Among the artifacts produced by nineteenth-century Quellenforschung, few have exerted more influence or endured more censure than the lost Hellenistic epyllion which, as reconstructed by G. Knaack, told of the journey of Phaethon to the palace of the sun-god and his disastrous ride in the solar car. Relying chiefly upon the two versions of the story told by Ovid in his Metamorphoses and Nonnus in the Dionysiaca , and applying techniques comparable to the stemmatic method of textual criticism, Knaack traced (...) every shared feature of these two accounts to the inevitable lost Hellenistic ‘original’. Details from Lucian and Philostratus , who were also presumed to have read this lost poem, helped to fill in the blanks. Knaack's thesis illustrates the extremes of which source criticism was capable at a time when it was naively assumed that Roman poets were capable of little more than literal translation of their Greek models. In the early part of this century, a reaction set in against Knaack's method, when it was alleged that there was no common source for the two poets and that Nonnus derived his account of Phaethon directly from his reading of Ovid. The case was first made by J. Braune, who examined four episodes common to both works – Phaethon, Cadmus, Actaeon, and Daphne – and argued that correspondences between the two are due to imitation of Ovid by Nonnus. Braune's arguments did not win complete acceptance; it is noteworthy that even his supporters were not entirely convinced by three of his four test passages, for which abundant evidence survives of sources earlier than Ovid. (shrink)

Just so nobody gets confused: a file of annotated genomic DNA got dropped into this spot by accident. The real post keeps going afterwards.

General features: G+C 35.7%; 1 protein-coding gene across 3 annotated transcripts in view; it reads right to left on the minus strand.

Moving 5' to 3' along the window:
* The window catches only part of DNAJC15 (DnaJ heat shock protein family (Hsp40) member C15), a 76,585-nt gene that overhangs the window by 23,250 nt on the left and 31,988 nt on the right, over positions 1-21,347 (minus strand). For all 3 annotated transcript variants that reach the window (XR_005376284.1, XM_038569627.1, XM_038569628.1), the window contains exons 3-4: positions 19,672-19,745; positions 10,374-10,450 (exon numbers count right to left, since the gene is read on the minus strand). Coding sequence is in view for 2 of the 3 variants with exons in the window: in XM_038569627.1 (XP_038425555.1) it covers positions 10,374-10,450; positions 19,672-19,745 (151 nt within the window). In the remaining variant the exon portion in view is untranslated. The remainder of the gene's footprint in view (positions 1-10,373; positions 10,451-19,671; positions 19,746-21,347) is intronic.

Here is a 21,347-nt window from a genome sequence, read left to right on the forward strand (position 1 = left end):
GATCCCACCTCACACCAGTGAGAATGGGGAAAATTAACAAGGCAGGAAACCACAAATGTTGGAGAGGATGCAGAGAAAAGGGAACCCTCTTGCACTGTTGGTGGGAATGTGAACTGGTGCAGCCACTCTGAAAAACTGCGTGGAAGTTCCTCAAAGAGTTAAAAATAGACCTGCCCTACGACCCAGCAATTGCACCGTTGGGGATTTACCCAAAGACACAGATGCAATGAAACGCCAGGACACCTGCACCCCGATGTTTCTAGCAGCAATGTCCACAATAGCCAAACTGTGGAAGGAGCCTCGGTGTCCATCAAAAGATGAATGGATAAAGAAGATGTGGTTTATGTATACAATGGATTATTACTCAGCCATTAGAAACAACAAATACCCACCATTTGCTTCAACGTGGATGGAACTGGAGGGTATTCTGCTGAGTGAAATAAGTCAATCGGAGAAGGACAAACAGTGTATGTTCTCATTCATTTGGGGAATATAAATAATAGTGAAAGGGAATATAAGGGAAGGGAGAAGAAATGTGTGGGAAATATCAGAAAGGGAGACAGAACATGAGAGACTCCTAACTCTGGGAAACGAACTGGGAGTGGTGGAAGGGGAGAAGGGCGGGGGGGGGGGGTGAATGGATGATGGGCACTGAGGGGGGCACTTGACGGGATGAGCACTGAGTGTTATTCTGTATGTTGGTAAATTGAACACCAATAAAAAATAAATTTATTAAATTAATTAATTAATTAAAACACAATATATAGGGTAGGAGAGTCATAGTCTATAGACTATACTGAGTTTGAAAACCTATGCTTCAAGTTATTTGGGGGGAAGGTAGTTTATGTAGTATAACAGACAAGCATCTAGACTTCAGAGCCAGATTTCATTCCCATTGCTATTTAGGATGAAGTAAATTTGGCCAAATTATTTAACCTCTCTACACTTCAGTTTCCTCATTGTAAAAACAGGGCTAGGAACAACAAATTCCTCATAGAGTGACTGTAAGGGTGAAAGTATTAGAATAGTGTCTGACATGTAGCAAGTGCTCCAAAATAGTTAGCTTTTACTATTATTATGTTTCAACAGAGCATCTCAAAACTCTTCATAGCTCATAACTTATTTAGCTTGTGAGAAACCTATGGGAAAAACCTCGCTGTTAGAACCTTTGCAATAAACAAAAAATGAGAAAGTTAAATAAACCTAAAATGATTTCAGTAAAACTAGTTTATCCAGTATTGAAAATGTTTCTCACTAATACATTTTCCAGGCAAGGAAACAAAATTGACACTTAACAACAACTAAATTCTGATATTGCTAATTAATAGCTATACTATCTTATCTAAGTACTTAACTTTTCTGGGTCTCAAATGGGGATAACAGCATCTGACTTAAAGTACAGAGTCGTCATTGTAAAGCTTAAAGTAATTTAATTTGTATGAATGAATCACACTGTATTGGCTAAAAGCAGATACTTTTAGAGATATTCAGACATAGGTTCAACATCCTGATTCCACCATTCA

Page generated Sat Jul 24 09:24:06 2021 on philpapers-web-786f65f869-f4vwm
cache stats: hit=5718, miss=5323, save= autohandler : 2215 ms called component : 2194 ms search.pl : 1900 ms render loop : 1497 ms next : 769 ms addfields : 644 ms publicCats : 539 ms initIterator : 398 ms autosense : 183 ms match_other : 157 ms save cache object : 128 ms menu : 95 ms quotes : 82 ms search_quotes : 45 ms retrieve cache object : 45 ms prepCit : 36 ms match_cats : 24 ms applytpl : 8 ms intermediate : 2 ms match_authors : 1 ms init renderer : 0 ms setup : 0 ms writelog : 0 ms auth : 0 ms